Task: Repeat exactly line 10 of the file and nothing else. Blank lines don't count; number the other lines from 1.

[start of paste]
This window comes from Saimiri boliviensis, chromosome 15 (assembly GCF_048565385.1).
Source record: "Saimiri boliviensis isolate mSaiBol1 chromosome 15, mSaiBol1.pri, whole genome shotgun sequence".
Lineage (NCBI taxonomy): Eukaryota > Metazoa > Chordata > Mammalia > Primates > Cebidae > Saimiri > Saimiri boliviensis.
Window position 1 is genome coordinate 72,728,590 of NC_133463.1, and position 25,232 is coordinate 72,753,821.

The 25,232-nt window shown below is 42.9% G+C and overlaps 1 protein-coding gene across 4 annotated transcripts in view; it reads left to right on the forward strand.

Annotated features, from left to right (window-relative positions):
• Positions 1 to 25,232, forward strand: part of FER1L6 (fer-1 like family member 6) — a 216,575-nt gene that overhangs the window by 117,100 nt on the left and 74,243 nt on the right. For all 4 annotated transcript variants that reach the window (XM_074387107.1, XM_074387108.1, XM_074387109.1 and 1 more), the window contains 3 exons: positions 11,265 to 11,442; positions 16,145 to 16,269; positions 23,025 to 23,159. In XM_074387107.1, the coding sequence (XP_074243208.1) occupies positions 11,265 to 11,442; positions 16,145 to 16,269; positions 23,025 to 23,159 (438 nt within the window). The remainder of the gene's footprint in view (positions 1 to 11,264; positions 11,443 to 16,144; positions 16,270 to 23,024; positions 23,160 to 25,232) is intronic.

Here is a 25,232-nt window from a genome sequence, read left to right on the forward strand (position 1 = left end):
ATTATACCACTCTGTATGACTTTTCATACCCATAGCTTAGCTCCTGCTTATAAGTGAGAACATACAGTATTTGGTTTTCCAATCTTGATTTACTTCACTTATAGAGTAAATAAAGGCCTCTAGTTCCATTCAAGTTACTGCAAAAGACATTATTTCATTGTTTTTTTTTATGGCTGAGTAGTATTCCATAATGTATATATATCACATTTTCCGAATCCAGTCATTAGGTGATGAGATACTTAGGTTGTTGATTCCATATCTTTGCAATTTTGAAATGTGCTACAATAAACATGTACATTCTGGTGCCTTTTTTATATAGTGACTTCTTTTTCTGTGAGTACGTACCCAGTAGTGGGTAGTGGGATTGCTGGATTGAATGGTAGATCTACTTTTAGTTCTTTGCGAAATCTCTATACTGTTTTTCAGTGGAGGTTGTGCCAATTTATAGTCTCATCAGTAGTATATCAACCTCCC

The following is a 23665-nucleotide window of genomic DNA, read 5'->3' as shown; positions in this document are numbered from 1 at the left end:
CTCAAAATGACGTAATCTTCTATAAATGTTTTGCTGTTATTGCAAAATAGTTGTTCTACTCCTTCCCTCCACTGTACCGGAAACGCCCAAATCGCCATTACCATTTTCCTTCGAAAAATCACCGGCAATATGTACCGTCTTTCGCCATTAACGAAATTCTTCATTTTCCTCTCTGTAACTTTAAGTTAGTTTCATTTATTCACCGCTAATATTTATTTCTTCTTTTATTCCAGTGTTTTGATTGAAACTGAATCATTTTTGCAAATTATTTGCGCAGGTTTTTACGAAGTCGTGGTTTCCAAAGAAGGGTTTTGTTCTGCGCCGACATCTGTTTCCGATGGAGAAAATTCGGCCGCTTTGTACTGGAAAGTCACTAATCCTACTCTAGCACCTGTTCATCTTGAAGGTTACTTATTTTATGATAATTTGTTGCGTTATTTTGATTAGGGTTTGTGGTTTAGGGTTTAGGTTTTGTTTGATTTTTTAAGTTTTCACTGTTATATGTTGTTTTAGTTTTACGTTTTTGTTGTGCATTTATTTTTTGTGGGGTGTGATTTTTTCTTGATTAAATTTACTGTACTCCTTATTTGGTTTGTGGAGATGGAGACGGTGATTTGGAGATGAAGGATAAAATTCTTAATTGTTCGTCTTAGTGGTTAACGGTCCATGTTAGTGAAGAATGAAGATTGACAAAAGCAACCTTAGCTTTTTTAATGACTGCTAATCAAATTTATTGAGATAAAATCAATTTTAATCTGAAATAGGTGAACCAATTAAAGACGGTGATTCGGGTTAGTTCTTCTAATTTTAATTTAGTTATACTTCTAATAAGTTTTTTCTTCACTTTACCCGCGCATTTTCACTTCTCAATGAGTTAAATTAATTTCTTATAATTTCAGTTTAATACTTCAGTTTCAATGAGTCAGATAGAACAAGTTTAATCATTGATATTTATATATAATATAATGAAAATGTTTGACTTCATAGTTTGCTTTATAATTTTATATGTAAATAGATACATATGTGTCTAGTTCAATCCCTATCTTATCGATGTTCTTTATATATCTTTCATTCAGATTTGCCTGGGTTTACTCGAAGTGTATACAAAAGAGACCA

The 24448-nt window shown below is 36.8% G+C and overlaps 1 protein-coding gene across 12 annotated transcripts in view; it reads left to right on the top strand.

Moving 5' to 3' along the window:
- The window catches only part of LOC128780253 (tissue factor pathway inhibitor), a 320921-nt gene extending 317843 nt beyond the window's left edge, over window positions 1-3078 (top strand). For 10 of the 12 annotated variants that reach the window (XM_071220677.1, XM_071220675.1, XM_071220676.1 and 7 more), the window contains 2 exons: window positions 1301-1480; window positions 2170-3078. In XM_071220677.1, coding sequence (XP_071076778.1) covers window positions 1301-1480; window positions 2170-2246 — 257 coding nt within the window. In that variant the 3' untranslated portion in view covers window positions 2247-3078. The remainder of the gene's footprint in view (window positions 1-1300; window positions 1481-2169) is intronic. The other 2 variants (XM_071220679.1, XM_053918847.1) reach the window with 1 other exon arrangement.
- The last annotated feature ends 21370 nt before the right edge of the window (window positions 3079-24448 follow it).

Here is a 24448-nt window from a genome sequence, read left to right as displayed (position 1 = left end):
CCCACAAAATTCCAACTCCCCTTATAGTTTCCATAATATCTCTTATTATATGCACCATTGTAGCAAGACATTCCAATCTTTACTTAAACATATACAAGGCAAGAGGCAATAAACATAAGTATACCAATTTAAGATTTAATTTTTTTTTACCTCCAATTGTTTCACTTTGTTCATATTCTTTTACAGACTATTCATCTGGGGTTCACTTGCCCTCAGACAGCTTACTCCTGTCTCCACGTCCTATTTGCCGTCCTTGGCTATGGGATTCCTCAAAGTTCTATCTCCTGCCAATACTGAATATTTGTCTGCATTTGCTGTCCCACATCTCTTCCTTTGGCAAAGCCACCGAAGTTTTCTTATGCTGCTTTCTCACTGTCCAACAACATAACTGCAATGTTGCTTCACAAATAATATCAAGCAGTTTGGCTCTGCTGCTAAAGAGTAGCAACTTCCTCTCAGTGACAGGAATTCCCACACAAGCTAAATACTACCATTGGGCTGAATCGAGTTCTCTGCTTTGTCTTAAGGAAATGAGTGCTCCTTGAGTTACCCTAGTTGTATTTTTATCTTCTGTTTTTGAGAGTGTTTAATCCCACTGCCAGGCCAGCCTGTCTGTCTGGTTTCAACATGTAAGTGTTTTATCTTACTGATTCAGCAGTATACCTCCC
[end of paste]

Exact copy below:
The following is a 23665-nucleotide window of genomic DNA, read 5'->3' as shown; positions in this document are numbered from 1 at the left end: